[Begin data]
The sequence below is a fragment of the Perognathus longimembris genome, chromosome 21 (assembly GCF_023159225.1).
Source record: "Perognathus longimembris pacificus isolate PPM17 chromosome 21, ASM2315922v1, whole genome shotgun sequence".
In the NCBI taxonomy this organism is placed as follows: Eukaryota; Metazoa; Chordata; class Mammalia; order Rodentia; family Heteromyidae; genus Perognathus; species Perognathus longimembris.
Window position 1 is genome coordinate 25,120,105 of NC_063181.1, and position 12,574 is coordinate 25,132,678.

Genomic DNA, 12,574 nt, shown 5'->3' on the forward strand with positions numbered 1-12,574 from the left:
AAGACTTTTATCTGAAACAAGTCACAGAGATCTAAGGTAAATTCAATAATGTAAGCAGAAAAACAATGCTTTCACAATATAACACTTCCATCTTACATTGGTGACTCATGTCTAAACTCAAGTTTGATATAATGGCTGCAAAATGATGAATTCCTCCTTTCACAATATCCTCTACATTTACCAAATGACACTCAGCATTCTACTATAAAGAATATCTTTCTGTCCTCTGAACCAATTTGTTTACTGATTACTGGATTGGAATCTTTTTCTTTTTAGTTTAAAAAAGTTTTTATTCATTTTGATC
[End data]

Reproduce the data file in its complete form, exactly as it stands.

The sequence below is a fragment of the Perognathus longimembris genome, chromosome 21 (assembly GCF_023159225.1).
Source record: "Perognathus longimembris pacificus isolate PPM17 chromosome 21, ASM2315922v1, whole genome shotgun sequence".
In the NCBI taxonomy this organism is placed as follows: Eukaryota; Metazoa; Chordata; class Mammalia; order Rodentia; family Heteromyidae; genus Perognathus; species Perognathus longimembris.
Window position 1 is genome coordinate 25,120,105 of NC_063181.1, and position 12,574 is coordinate 25,132,678.

Genomic DNA, 12,574 nt, shown 5'->3' on the forward strand with positions numbered 1-12,574 from the left:
AAGACTTTTATCTGAAACAAGTCACAGAGATCTAAGGTAAATTCAATAATGTAAGCAGAAAAACAATGCTTTCACAATATAACACTTCCATCTTACATTGGTGACTCATGTCTAAACTCAAGTTTGATATAATGGCTGCAAAATGATGAATTCCTCCTTTCACAATATCCTCTACATTTACCAAATGACACTCAGCATTCTACTATAAAGAATATCTTTCTGTCCTCTGAACCAATTTGTTTACTGATTACTGGATTGGAATCTTTTTCTTTTTAGTTTAAAAAAGTTTTTATTCATTTTGATC